New Brunswick, N.J.-based Johnson & Johnson, one of the world's biggest drug and medical product makers, said yesterday the ex-executive was fired for inappropriate conduct.
In his civil complaint, Dr. Joel S. Lippman alleges he was unlawfully terminated on May 15, after working for Johnson & Johnson for 15 years, because he repeatedly complained about product safety problems and urged several be recalled or not launched. Lippman declined to be interviewed.
''He feels horribly wronged,'' said Lippman's attorney, Bruce McMoran. ''He was fired at the peak of his career for doing his job.''
Lippman, 52, of Warren, began working for J&J in 1990 and worked his way up to vice president of clinical trials for Ortho-McNeil Pharmaceutical Inc., which makes contraceptives and other women's health products. He was worldwide vice president of medical affairs and chief medical officer at J&J's Ethicon Inc., which makes surgery and wound care products, and was making $1.15 million a year including bonuses and stock options when he was fired.
Lippman, who holds a master's degree in public health from Harvard University and a medical degree, has not found employment since the firing and is suffering from emotional distress and physical problems, the lawsuit states.
Filed in Superior Court in Middlesex County on Nov. 13, it seeks lost past and future salary and lost bonuses, pension contributions and other benefits.
The lawsuit alleges Lippman's problems with his employer began when he complained about inadequate safety data on a hormonal menopausal product called Ortho-Prefest and about serious health concerns over the Ortho Evra patch, ''which released dangerously high levels of estrogen into patients.''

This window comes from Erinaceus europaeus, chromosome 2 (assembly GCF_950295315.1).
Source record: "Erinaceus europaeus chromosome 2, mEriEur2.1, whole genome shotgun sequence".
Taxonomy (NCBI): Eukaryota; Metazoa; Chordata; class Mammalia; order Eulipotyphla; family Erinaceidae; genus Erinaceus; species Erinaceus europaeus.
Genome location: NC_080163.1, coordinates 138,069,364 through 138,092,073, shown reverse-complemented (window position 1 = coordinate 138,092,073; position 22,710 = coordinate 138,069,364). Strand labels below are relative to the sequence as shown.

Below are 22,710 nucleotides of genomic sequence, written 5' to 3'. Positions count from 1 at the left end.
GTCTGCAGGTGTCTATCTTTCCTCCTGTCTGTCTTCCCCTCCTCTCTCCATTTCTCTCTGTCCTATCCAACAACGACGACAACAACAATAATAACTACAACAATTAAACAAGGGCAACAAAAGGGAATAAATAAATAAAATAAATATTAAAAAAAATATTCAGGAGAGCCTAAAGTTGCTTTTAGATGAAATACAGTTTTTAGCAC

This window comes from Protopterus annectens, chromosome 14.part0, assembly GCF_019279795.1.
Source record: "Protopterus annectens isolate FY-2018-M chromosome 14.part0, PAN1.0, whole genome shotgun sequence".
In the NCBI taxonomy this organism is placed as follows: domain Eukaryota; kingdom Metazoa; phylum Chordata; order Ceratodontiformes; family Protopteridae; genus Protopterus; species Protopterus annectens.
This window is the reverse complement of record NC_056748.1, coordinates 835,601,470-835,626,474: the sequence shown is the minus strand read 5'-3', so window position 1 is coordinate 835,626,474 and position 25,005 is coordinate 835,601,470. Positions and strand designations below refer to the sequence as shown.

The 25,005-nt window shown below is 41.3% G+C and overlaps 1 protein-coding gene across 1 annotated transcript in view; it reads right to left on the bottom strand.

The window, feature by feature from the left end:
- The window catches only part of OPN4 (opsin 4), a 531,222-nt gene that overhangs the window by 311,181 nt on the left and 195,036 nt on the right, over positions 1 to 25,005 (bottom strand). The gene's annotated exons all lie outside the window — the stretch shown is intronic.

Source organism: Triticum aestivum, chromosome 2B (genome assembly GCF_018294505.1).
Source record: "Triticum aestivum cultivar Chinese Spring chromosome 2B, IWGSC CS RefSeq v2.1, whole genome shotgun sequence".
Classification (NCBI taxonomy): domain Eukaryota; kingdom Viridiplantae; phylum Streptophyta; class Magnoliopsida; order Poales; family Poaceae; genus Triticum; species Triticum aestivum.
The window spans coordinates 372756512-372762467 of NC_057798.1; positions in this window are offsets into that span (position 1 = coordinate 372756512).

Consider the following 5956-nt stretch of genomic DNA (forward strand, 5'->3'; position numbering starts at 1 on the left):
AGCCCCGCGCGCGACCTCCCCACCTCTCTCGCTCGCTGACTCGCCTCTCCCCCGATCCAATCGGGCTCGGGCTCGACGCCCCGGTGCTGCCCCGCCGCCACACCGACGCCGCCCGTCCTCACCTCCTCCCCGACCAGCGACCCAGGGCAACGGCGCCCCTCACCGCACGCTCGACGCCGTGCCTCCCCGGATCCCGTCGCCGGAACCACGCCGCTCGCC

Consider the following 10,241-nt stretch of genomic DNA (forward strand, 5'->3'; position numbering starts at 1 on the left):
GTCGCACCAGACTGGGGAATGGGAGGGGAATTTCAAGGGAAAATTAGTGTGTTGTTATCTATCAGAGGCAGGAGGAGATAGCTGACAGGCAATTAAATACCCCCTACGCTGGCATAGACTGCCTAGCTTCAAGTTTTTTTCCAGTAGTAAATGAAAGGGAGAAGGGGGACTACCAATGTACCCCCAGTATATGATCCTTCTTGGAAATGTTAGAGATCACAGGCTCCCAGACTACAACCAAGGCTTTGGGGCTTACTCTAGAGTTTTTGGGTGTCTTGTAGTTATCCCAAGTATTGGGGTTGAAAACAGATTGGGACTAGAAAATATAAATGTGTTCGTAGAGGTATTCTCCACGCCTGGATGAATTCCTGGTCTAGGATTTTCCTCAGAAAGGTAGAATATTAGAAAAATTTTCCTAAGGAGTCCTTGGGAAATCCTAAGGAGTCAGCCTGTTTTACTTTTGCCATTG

This September, the Food and Drug Administration required J&J to add a warning to the Ortho Evra package insert stating the risk of dangerous blood clots in the legs and lungs may be higher for women on the patch instead of birth-control pills.
It is unclear whether Ortho-Prefest was ever sold, but J&J disregarded Lippman's worries about Ortho Evra and launched the product, then transferred him to Ethicon, according to the lawsuit.
Soon after joining Ethicon in 2000, Lippman complained research data indicated a product about to be launched could block arteries; he was told that if he kept opposing the launch, ''his action could affect his bonus and standing with the company,'' the suit states.
In 2002, he insisted on recalling a product for preventing painful scarring after gynecological surgery that had caused serious injuries and deaths, according to the suit. After a year, the company recalled it, but he and colleagues were soon scolded over the recall.
''They were criticized and verbally attacked as not being part of the team,'' McMoran told The Associated Press.
According to the suit, over the next few years Lippman complained about safety problems with five other devices, including an applicator used in endoscopic procedures that ''oozed chromium during use'' and ProCeed, a surgical mesh for hernia repair that FDA ordered the company to recall. Lippman, who was then dismissed, also is alleging age discrimination.
''We would hope that the bringing of this type of suit would encourage companies not to retaliate against employees who blow the whistle,'' McMoran said.
source - AP